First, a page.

The 2 Major Problems with Buying Options During Low IV Markets

Since we are option sellers and our edge comes from selling overpriced options when IV is high, it's natural to assume that buying options during low IV markets is a way to make money. This podcast explains why that is not always true.
The 2 Major Problems with Buying Options During Low IV Markets
Kirk Du Plessis
Sep 30, 2019

When IV is low and option premiums are cheap, you can and should buy options, right? Not so fast, bargain-buyer. This type of thought process and strategy - low IV option buying - has two major problems. And, we don't use the word "major" lightly here. Each problem with option buying systems is so significant that the probability of getting both problems right is impossible over a long timeframe. Curious to know what these major issues are? Let's dive into today's show and find out.

Show Overview:

  • As options traders, we understand that when IV is high, we should be selling options.
  • Now, a lot of people think that when IV is low, you should be buying options.
  • However, our thought process on this has changed throughout the years.
  • Initially, we only sold during high IV markets.
  • But we've looked at our research over the last 5 years, and there is still an edge to be gained during low IV markets. 
  • In some cases, the edge in low IV markets is just as good as during high IV markets. 
  • As a result of our backtesting research, we have made the shift to selling options during all IV markets.
  • The key is to position size accordingly during low implied volatility versus high implied volatility markets.
  • The stigma still exists, however, which suggests that during low IV markets, you have to be an option buyer.
  • When IV is low, you have the best chance of being successful as an option buyer, but that doesn't guarantee you will be successful.

AQR Research Report

When buying options during low implied volatility environments, you have two things working against you:

1. You have to have perfect trade timing--knowing when implied volatility will increase.

  • Perfect timing is pretty much impossible.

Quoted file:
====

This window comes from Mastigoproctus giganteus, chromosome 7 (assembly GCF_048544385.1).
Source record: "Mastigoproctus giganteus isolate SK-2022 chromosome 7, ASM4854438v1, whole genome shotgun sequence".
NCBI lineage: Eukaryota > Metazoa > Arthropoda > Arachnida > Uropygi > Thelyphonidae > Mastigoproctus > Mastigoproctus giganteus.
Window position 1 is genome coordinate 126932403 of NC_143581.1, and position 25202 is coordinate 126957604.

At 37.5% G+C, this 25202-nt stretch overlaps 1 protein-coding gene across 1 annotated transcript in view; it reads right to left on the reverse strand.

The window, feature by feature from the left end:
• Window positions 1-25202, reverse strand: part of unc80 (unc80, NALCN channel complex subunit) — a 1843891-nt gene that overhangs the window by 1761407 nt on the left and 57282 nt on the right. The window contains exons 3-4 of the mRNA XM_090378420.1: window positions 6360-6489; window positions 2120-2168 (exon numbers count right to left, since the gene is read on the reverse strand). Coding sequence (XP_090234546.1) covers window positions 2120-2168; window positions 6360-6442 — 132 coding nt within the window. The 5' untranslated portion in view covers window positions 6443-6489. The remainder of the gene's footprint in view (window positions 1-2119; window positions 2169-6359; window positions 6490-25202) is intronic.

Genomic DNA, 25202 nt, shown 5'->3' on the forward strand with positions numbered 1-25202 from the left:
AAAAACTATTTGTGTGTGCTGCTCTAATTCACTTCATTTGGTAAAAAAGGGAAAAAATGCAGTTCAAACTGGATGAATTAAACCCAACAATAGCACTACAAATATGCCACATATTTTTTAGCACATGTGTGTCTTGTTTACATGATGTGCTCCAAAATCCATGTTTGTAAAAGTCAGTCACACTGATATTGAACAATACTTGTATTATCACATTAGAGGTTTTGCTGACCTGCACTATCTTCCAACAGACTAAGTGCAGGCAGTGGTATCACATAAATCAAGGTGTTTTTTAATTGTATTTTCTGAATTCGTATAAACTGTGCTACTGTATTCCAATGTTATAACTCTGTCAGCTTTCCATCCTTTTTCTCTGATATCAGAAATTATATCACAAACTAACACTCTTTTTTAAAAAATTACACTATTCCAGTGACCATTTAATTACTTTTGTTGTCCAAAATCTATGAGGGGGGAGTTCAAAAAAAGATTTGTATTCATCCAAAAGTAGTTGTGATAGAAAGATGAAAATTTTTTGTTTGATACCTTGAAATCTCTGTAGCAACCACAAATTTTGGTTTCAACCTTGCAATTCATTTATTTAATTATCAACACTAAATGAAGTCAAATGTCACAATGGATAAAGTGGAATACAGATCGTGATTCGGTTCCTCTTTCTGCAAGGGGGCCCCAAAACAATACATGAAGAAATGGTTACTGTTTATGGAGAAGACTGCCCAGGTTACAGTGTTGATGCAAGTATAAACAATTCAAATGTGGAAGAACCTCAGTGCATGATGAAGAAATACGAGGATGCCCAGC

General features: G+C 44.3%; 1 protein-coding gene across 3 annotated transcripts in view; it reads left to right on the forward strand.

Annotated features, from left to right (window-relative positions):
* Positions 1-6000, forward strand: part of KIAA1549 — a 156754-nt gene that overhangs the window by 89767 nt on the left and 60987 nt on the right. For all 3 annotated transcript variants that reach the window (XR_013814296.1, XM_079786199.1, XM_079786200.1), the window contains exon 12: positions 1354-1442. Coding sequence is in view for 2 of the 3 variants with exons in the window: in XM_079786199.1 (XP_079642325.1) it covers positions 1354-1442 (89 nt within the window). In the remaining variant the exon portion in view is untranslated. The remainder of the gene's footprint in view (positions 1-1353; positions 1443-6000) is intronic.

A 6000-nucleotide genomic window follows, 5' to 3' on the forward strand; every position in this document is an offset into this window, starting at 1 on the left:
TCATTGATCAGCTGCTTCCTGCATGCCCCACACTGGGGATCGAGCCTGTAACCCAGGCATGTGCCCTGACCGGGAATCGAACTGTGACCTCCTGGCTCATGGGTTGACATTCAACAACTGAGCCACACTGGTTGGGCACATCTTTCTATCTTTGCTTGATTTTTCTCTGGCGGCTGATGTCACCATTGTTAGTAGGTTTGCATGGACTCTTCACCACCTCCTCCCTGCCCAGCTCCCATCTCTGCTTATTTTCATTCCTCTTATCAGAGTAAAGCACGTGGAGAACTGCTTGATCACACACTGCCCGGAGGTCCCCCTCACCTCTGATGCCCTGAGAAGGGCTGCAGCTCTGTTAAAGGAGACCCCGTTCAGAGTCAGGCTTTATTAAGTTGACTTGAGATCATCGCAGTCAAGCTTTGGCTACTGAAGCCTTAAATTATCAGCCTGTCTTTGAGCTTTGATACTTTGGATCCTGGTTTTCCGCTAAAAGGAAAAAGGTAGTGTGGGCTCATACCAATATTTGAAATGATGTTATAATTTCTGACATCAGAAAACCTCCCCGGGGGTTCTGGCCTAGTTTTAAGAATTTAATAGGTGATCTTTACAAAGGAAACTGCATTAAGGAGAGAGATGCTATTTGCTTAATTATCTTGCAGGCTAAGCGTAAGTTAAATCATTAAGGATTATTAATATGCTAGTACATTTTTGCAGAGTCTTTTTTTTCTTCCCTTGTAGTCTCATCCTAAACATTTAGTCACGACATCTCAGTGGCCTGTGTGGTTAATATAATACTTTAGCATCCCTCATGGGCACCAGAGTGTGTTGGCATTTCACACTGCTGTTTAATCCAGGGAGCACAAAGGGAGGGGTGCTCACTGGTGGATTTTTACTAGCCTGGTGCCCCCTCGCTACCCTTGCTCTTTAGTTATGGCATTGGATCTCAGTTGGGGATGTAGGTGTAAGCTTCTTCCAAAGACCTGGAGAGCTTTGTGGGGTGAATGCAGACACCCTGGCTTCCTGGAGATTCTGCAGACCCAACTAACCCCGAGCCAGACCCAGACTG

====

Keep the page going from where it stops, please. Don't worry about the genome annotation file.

• Perfect timing only improves your chances by a very small amount. 

"We find that, on average, passively buying delta-hedged one-month options loses money on about 70% of 30-day holding periods." — AQR

2. You have to have perfect trade management--knowing the magnitude of the move.

  • Have to be able to pinpoint when to exit the trade. 
  • You cannot hold onto the trade for too long (theta decay sets in) or exit too early (missed a bigger move).

So, what issues or complications do you face when you don’t get these two trade aspects right when buying options in low IV environments?

The Long Night of the Portfolio

  • When you buy options using a strategy with a low win rate, but when it wins, you win big, you go through a long "night" period. 
  • This refers to the drawdown period of hitting single after single or continuously striking out, waiting for the big win to come.
  • There is no way to predict how long it will take for this win to come.
  • You run the risk of running out of capital before ever winning big. 
  • This is one of the reasons why options buying is not recommended as a core strategy in your portfolio. 

Volatility Bumps Historically

  • Between 1996 and 2018, volatility increased 43% of the time during the month.
  • On average, volatility went up during the month 4 out of 10 times. 
  • So, why doesn’t option buying work more often? Only a handful of times did the volatility increase enough to cover the difference between what was expected and what actually happened. 
  • What people expect is always greater than the magnitude of what actually happens. 
  • Although we do see somewhat regular increases in volatility, it just isn't enough of an increase to overcome the overwhelming price advantage that goes to the option seller because of the IV premium.

Click here to view the complete AQR research report.

Option Trader Q&A

Trader Q&A is our favorite segment of the show because we get to hear from one of our community members and help answer their questions live on the air. Today's question comes from a listener:

In an all-sold or short premium portfolio, how do we protect ourselves against a market crash? If you are negative delta to protect against your downside but you have all risk-defined positions like vertical spreads and iron condors, how can you protect your downside when our bear call spreads would be max profits, but all your bull put spreads would be max losses?

Remember, if you’d like to get your question answered here on the podcast or LIVE on Facebook & Periscope, head over to and click the big red record button in the middle of the screen and leave me a private voicemail. There’s no software to download or install and it’s incredibly easy.

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